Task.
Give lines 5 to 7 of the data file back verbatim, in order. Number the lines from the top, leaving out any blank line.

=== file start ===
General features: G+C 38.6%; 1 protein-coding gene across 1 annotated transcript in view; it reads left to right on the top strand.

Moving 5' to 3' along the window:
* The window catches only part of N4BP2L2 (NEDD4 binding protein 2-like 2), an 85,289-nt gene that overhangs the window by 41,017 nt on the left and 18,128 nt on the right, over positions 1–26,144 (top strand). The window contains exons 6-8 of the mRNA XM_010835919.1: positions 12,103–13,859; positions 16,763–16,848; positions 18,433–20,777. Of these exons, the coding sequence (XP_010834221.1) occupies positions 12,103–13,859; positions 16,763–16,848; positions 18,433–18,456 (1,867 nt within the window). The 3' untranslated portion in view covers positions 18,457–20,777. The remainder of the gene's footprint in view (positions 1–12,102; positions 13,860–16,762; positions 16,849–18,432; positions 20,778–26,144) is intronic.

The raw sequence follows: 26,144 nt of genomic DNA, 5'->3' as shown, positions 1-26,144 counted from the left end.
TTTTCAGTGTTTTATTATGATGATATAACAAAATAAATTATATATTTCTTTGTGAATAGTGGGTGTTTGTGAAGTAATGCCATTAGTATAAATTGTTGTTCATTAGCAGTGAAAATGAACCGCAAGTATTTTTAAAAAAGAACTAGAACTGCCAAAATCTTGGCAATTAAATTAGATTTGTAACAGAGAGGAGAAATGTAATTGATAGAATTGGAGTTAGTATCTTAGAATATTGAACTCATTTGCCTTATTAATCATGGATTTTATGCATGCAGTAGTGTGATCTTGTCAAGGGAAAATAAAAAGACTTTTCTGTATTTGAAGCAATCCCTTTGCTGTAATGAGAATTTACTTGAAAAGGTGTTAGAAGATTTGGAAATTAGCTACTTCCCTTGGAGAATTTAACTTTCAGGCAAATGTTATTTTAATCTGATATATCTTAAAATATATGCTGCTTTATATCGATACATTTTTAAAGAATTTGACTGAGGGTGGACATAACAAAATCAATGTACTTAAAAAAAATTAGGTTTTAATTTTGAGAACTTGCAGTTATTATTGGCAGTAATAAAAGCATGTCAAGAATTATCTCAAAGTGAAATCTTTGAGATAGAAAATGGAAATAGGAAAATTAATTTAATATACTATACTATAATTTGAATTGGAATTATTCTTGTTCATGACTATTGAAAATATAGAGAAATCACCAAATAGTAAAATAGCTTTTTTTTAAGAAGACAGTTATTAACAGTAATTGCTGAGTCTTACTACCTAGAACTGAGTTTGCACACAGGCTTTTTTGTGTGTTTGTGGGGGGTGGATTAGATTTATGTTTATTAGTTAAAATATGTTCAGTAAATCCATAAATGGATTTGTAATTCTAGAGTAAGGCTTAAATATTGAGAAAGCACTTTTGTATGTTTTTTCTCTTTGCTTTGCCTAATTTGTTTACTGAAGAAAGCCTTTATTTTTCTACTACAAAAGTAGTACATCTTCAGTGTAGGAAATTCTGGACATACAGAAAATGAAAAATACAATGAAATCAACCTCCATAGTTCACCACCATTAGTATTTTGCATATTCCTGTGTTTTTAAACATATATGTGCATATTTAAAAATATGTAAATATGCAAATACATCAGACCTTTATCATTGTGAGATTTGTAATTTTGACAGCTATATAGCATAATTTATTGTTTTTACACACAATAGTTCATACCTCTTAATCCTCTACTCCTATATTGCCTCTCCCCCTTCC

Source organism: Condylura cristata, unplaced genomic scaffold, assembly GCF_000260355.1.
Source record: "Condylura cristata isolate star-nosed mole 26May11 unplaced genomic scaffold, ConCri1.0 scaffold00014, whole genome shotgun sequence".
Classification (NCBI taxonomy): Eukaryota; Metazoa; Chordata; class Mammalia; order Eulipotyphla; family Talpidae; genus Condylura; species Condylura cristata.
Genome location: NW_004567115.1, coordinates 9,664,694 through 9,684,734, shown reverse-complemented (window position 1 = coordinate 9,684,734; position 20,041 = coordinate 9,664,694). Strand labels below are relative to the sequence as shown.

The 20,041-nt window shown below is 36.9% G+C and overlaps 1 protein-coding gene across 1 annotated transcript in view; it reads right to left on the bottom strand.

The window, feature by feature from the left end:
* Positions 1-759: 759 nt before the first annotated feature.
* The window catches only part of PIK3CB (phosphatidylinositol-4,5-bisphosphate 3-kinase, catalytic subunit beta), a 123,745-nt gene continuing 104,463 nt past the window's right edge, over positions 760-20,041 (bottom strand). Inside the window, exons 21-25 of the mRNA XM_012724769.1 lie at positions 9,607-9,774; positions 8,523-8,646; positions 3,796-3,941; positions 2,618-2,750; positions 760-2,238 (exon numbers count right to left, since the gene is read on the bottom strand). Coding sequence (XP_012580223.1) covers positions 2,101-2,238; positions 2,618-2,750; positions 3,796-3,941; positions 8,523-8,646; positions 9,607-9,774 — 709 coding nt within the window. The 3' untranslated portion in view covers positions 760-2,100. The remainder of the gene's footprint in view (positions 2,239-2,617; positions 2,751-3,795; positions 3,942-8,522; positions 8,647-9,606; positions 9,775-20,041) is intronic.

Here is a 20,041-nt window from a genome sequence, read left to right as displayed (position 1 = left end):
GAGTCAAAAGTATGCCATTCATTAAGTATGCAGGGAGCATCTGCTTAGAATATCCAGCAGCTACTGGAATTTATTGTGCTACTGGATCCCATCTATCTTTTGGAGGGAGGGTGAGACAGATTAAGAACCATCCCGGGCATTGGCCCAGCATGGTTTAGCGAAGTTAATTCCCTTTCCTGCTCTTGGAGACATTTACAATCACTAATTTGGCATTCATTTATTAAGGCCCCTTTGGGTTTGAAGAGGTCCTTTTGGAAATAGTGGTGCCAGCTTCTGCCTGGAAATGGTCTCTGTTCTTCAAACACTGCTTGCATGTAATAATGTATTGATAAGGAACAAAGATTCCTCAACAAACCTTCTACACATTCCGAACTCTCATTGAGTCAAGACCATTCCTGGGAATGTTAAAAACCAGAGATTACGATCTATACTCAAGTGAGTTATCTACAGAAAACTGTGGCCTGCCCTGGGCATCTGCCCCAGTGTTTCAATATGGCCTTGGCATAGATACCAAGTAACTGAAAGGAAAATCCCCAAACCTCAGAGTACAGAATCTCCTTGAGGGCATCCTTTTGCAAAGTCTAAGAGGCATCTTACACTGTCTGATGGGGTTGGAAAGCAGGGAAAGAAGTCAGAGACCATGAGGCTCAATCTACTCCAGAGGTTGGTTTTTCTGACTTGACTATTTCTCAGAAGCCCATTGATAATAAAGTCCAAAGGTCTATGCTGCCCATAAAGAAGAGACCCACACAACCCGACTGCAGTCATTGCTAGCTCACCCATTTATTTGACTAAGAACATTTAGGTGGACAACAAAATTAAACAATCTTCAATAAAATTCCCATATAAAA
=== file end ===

TTTTCAGTGTTTTATTATGATGATATAACAAAATAAATTATATATTTCTTTGTGAATAGTGGGTGTTTGTGAAGTAATGCCATTAGTATAAATTGTTGTTCATTAGCAGTGAAAATGAACCGCAAGTATTTTTAAAAAAGAACTAGAACTGCCAAAATCTTGGCAATTAAATTAGATTTGTAACAGAGAGGAGAAATGTAATTGATAGAATTGGAGTTAGTATCTTAGAATATTGAACTCATTTGCCTTATTAATCATGGATTTTATGCATGCAGTAGTGTGATCTTGTCAAGGGAAAATAAAAAGACTTTTCTGTATTTGAAGCAATCCCTTTGCTGTAATGAGAATTTACTTGAAAAGGTGTTAGAAGATTTGGAAATTAGCTACTTCCCTTGGAGAATTTAACTTTCAGGCAAATGTTATTTTAATCTGATATATCTTAAAATATATGCTGCTTTATATCGATACATTTTTAAAGAATTTGACTGAGGGTGGACATAACAAAATCAATGTACTTAAAAAAAATTAGGTTTTAATTTTGAGAACTTGCAGTTATTATTGGCAGTAATAAAAGCATGTCAAGAATTATCTCAAAGTGAAATCTTTGAGATAGAAAATGGAAATAGGAAAATTAATTTAATATACTATACTATAATTTGAATTGGAATTATTCTTGTTCATGACTATTGAAAATATAGAGAAATCACCAAATAGTAAAATAGCTTTTTTTTAAGAAGACAGTTATTAACAGTAATTGCTGAGTCTTACTACCTAGAACTGAGTTTGCACACAGGCTTTTTTGTGTGTTTGTGGGGGGTGGATTAGATTTATGTTTATTAGTTAAAATATGTTCAGTAAATCCATAAATGGATTTGTAATTCTAGAGTAAGGCTTAAATATTGAGAAAGCACTTTTGTATGTTTTTTCTCTTTGCTTTGCCTAATTTGTTTACTGAAGAAAGCCTTTATTTTTCTACTACAAAAGTAGTACATCTTCAGTGTAGGAAATTCTGGACATACAGAAAATGAAAAATACAATGAAATCAACCTCCATAGTTCACCACCATTAGTATTTTGCATATTCCTGTGTTTTTAAACATATATGTGCATATTTAAAAATATGTAAATATGCAAATACATCAGACCTTTATCATTGTGAGATTTGTAATTTTGACAGCTATATAGCATAATTTATTGTTTTTACACACAATAGTTCATACCTCTTAATCCTCTACTCCTATATTGCCTCTCCCCCTTCC

Source organism: Condylura cristata, unplaced genomic scaffold, assembly GCF_000260355.1.
Source record: "Condylura cristata isolate star-nosed mole 26May11 unplaced genomic scaffold, ConCri1.0 scaffold00014, whole genome shotgun sequence".